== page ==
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The party never stops at the Queen of the Sciences podcast! Coasting on the generally optimistic, cheerful, and devil-may-care attitude of a world gripped by pandemic and the various cultural and political responses to it, we break out our kazoos and streamers for the wrath of God. In this episode we talk about what it is, why it matters still to talk about it, and why (gasp) it may even be a good thing.

 

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Notes:

1. Richard Niebuhr, The Kingdom of God in America

2. The hymn I mentioned is “He Is Arisen, Glorious Word

3. Jürgen Moltmann, The Crucified God

4. If you haven’t already listened to them, you'll find our episodes on Anselm and Kazoh Kitamori deal with some of these same issues. 

5. Lactantius, De Ira Dei

6. See in Dad’s Divine Complexity the subsection entitled, “Theology of Redemption,” chapter 6, pp. 212–222, and in Beloved Community the subsection entitled “God is the Eschaton of Judgment” in the Conclusion pp. 865–878, which take up these topics further

7. See also my final sermon on the Sermon on the Mount and essay “Peace, Peace, Where There Is No Peace” 

8. Oswald Bayer talks about God’s Umsturz in Martin Luther’s Theology: A Contemporary Interpretation, p. 215

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No, not a glam metal band, but a martyr of the second century and one of the first post-New Testament writers whose works survive. In the episode we take a look at the first heresies to erupt in Christianity—first analyzing just what counts as a "heresy" and why the concept remains a useful one—namely, Ebionitism and Docetism. Ignatius en route to Rome as a prisoner elucidates for us just why it matter so much that God really took flesh in Jesus Christ, and that his flesh was really crucified, and that his crucified flesh was really raised... just as Ignatius himself was really in chains and was really going to be devoured by the wild beasts.

 

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Notes:

1. You can read the seven extant letters of Ignatius here. Note that only the shorter version of each paragraph is authentic—the longer version is probably an expansion by later authors/editors.

2. Dad's Divine Complexity, ch. 2, discusses the formation of the New Testament canon in light of the martyrological witness, not least of all Ignatius's. If you've been interested in picking up one of Dad's books but don't know where to start (or are nervous about committing to 900 pages), start with this one—it'll give you a great overall read on the development of Christian theology and how it completely remade the way we think about God.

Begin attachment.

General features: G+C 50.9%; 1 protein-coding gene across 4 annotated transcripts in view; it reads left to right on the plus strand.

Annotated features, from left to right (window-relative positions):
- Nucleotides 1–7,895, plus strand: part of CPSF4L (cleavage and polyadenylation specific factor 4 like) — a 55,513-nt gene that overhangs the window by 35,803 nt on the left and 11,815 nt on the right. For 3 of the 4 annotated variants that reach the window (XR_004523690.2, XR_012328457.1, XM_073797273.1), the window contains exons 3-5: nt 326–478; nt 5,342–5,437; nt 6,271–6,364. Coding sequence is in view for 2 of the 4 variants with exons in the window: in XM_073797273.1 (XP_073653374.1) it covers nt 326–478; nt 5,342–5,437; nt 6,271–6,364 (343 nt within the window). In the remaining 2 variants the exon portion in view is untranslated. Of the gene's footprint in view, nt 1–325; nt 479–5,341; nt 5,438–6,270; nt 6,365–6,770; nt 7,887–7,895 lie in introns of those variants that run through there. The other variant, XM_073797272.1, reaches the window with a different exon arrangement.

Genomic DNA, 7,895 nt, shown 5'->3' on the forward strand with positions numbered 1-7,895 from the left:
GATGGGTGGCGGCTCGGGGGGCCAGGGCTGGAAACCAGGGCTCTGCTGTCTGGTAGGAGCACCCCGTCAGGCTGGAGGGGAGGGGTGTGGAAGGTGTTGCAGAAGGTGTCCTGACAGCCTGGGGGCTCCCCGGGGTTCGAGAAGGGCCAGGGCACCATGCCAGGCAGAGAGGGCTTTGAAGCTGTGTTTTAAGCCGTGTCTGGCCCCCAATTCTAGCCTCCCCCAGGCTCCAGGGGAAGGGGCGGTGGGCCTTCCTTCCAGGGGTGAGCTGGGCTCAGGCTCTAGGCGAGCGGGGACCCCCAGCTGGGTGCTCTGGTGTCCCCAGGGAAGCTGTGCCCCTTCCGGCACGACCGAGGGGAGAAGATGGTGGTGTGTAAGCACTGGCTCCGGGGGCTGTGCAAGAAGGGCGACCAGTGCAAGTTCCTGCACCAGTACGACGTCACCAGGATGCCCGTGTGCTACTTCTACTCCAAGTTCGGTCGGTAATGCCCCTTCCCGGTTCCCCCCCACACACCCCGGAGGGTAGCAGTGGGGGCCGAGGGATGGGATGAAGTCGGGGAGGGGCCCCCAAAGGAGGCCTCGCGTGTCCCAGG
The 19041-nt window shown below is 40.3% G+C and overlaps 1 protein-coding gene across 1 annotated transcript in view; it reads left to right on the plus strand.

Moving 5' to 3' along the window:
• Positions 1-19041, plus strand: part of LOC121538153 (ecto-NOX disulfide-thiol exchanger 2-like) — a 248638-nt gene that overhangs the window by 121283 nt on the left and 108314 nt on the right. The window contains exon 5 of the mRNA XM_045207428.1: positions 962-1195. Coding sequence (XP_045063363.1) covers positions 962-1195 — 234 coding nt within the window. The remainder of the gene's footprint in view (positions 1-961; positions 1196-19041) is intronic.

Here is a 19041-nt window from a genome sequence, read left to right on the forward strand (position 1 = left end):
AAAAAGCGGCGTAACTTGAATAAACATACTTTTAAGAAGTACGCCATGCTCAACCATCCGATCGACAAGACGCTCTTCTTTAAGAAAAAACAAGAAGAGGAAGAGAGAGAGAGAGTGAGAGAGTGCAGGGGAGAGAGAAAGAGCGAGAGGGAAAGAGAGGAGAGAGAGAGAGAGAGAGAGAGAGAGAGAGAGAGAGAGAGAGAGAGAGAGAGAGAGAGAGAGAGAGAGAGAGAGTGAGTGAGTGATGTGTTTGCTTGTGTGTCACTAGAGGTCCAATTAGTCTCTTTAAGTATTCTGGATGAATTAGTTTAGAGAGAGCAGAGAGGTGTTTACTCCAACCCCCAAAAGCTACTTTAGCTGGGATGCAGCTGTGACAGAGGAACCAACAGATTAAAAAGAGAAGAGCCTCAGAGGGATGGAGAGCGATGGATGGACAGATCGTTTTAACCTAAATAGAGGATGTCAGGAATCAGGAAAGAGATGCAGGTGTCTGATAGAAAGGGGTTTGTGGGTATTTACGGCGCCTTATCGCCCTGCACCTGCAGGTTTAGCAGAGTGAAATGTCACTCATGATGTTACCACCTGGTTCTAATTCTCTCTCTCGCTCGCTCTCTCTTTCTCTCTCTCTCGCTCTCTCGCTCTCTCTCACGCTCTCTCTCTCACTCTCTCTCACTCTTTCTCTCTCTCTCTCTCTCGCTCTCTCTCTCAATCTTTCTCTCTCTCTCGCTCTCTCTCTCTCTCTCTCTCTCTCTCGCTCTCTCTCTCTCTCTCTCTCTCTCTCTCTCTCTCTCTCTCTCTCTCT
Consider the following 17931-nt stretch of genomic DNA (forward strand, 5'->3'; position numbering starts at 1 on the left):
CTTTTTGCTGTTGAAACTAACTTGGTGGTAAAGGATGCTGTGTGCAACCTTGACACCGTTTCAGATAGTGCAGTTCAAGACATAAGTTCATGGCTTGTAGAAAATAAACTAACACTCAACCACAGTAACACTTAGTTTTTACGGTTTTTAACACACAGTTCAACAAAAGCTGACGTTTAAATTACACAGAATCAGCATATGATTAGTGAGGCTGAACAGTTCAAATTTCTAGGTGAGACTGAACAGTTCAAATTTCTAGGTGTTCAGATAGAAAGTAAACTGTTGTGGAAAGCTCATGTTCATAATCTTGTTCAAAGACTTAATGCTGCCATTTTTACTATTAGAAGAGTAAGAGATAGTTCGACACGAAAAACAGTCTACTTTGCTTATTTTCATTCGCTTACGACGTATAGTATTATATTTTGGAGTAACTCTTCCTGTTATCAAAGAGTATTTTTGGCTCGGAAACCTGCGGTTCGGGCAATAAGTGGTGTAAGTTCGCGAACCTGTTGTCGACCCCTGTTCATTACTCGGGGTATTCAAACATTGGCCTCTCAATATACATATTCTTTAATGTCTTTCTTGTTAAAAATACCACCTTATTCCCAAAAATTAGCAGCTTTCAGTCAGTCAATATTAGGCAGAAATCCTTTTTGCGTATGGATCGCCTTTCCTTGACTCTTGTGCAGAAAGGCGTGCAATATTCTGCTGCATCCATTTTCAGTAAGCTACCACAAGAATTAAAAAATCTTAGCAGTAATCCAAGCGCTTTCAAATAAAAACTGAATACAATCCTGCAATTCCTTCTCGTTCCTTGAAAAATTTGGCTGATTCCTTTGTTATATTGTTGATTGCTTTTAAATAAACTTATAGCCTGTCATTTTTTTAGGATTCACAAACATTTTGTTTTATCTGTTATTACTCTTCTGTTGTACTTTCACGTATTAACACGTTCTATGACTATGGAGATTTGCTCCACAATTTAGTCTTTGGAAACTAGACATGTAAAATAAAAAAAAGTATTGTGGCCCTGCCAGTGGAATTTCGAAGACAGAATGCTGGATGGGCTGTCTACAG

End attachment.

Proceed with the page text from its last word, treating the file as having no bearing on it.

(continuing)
3. For a little taste of my learning about the nature of the church from being a missionary in Japan, take a look at this short piece, "Dispatch from a Bewildered Missionary in Japan."

4. Here's some info on the exchange between Pliny the Younger and Emperor Trajan about the wacky sect of Christians.

5. We talked more about martyrdom's "agency" in the face of suffering in the episode on Perpetua and Felicitas. See also the Martyrdom of Polycarp.

6. William R. Farmer and Denis M. Farkasfalvy, The Formation of the New Testament Canon

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The terrible killing of George Floyd and the resulting protests and riots around the country have prompted us to record this bonus episode, in which we reflect on our experiences and theological interpretations of being "white," American, and Christian.

 

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Notes:

1. Much of what we say in this episode presumes topics we've covered already; you may want to check out What Is a Person?, Faith to the Aid of Reason, Two Kingdoms: 16th-Century Edition & Two Kingdoms: 20th- and 21st-Century Edition, and The First Two-Thirds of Acts.

2. See Dad's Mission to the Catskills: A History of Immanuel Lutheran Church of Delhi, New York and his discussion of Martin Luther King Jr in Luther and the Beloved Community, informed by teaching a course on MLK for many years at Roanoke College.

3. A little info about my forthcoming memoir here

4. Review of Albion's Seed

5. This is a thoughtful reflection from a Christian in the South coming to terms with his ancestors and their history.

6. Bonhoeffer talks about the ultimate and penultimate in Ethics

7. Cornel West, Race Matters

8. James Cone, God of the Oppressed

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We bet you still have a hangover from the crucifixion episode with which we opened this season. Well, you had to wait longer than three days, but here it is at last: the counterpart episode on the resurrection. For we consider the sufferings of the crucifixion episode are not worth comparing to the glory that is this resurrection episode.